At the recent ODVA technical conference, the key takeaway was that standards are emerging that will leverage Industrial Ethernet network convergence and edge devices to accelerate the migration from traditional field buses to Industrial Ethernet. New technologies including Single Pair Ethernet, Time Sensitive Networking, and constrained node devices/networks are seen as potentially impacting the use of Industrial Ethernet—in conjunction with EtherNet/IP—as we move into the future.
Manufacturing applications could benefit from constrained EtherNet/IP in four key areas: in-cabinet components, on-machine components, process automation, and low-power wireless solutions. (Image source: ODVA)
Ethernet, IP, and Open Ecosystem
The argument is that, while Industrial Ethernet has exhibited rapid growth in recent years, field buses and sensor networks are still widely used. In addition, many potential network nodes remain hardwired. However, end users understand and will seek the advantages of a harmonized network based on Ethernet, Internet Protocol (IP), and the related open ecosystem. Potential benefits include reduced complexity and cost by minimizing the use of gateways and eliminating hardwiring, along with improved optimization and maintenance using cloud connectivity and analytics.
But unfortunately, there are also barriers to the single network vision. So while usage of a mix of EtherNet/IP, field buses, and hardwired nodes continues, open standards backed by IETF and IEEE are offering new alternatives. According to the technical paper, “Enhancements to EtherNet/IP for Constrained Devices and Networks,” which was presented at the ODVA conference: “IoT opportunities led IETF to create IP-stack optimizations for constrained devices and networks (RFC 7228). Enhancements are applicable to both low power wireless (6TiSCH) and wired networks, eliminating TCP overhead (UDP-only), compressing messages (6LoWPAN), expanding the address space (IPv6), optimizing security (OSCORE), and shrinking the Web server (CoAP).”
The idea is that “the resulting Single Pair Ethernet suite offers reduction in wiring, node cost, size, and power consumption, delivering communication and power over a single pair.”
Three key markets are driving volume, providing the opportunity for industrial users to leverage these technologies. This includes use of single pair Ethernet in automotive industry applications, building automation like smart LED lighting, and process automation.
Barriers to the Single Network Vision
Key barriers to this vision are that many edge devices are constrained by low cost, size (small photo-sensors, for example), or power (densely packed or battery powered). Additional concerns include wiring costs and a requirement for long cable distances.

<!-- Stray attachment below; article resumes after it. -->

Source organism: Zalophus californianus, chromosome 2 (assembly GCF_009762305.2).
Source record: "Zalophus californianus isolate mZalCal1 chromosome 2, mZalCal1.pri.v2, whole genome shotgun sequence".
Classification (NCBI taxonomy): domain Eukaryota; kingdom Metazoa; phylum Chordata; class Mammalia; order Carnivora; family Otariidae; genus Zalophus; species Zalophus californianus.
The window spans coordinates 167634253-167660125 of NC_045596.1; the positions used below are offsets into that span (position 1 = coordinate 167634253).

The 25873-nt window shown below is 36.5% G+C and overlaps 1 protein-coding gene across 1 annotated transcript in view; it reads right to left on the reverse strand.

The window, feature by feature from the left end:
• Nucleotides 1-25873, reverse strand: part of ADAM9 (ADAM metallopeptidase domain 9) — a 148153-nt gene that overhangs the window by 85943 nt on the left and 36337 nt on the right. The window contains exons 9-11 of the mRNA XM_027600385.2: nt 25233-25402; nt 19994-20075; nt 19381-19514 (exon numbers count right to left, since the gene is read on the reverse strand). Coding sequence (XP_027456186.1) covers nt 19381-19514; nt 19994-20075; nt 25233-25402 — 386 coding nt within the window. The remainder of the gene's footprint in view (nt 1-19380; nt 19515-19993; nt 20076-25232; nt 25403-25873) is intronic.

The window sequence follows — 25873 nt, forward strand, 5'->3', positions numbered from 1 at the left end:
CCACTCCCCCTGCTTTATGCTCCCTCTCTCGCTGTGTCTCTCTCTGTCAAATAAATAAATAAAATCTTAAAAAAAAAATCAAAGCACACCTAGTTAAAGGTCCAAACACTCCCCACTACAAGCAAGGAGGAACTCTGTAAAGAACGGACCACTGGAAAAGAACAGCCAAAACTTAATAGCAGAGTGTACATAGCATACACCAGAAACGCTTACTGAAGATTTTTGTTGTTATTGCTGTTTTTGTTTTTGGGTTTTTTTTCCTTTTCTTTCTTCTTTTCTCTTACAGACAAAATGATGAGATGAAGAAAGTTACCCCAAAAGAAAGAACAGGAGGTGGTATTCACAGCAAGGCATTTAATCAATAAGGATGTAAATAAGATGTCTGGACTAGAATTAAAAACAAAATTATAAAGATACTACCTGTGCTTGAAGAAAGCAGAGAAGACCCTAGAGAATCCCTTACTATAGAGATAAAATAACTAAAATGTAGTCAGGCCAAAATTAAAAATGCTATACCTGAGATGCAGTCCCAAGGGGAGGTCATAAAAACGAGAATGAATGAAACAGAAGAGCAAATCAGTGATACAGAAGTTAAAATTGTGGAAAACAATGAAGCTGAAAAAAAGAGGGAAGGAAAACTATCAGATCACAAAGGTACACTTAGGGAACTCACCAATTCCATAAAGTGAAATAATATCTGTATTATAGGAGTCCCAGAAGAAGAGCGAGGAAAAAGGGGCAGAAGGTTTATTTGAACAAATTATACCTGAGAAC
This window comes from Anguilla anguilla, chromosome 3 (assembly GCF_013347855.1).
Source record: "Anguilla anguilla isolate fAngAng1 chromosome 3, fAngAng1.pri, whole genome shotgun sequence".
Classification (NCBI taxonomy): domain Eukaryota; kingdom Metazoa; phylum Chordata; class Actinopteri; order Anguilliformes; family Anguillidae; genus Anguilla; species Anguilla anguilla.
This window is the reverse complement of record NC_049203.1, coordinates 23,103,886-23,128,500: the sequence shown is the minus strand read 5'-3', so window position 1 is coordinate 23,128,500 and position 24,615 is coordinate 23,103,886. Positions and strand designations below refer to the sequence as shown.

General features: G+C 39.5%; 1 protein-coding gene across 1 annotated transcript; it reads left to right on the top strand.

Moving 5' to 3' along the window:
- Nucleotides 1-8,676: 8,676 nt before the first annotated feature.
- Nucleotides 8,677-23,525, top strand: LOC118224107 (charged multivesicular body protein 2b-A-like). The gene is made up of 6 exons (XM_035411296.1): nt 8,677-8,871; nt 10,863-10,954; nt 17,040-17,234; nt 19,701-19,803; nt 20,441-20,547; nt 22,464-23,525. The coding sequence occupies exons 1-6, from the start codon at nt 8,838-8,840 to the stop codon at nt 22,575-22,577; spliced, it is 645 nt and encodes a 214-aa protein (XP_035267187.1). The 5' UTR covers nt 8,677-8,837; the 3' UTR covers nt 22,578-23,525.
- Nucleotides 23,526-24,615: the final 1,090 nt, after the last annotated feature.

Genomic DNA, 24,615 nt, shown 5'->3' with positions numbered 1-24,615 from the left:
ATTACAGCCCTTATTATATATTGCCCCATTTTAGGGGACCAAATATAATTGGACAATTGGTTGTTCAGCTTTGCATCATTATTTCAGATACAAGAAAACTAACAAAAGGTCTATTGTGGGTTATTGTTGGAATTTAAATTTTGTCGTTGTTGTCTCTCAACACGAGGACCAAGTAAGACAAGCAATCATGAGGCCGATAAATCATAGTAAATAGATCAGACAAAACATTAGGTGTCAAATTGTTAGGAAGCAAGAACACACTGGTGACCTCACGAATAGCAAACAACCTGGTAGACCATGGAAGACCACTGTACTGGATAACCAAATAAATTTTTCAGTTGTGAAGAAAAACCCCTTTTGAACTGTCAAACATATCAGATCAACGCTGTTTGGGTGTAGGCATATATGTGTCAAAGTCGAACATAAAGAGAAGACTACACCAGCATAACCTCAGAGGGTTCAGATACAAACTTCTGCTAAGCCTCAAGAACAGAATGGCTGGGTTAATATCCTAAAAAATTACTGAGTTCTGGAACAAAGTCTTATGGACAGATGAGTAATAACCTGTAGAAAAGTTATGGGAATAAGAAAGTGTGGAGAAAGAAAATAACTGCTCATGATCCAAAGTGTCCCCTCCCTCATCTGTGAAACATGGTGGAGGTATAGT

IETF and IEEE Standards
IETF has introduced related standards and drafts for constrained nodes and networks that are seen as potential building blocks for creating more effective solutions. Key technical points include: elimination of TCP overhead (UDP-only); compression of message headers; expansion of the address space (IPv6); optimization of security (OSCORE); and shrinking the web server (CoAP).
The IEEE has also been working to develop a family of Single Pair Ethernet (SPE) standards, enabling communication and optional power over a single pair to help address issues with wiring, node cost, size, and power consumption challenges.
A new standard (IEEE P802.3cg) with an estimated completion date late in 2019 aims to introduce a pair of 10 Mbit/s SPE PHYs targeting constrained applications. 10BASE-T1L focuses on process automation instruments by offering distances to 1000 meters, intrinsic safety compatibility, and support for legacy wiring. In contrast, 10BASE-T1S is focused on replacing the CAN, CAN FD, MOST, and FlexRay protocols in automotive applications, along with hardwired components in industrial automation control cabinets.
Constrained EtherNet/IP Explorations
New potential application areas for EtherNet/IP at the network edge are constrained applications for field devices with a focus on process automation, low power wireless, in-cabinet components, and on-machine components.
A number of options to reduce cost, size, and complexity are being explored. EtherNet/IP currently requires the use of both TCP and UDP in the network stack of a device. Using UDP only, for example, could result in a substantial reduction in stack complexity and messages. In typical CIP applications, encapsulation and CPF headers create significant overhead in EtherNet/IP messages. Low power wireless networks, such as IETF 6TiSCH, have constrained packet size, which is not able to carry the existing encapsulation header in a single wireless packet.
Current EtherNet/IP communication does not support constrained device and network requirements. But there is a proposal to develop a constrained EtherNet/IP communication profile.
For more information on this topic, read the complete technical paper on the ODVA website.
Al Presher is a veteran contributing writer for Design News, covering automation and control, motion control, power transmission, robotics, and fluid power.
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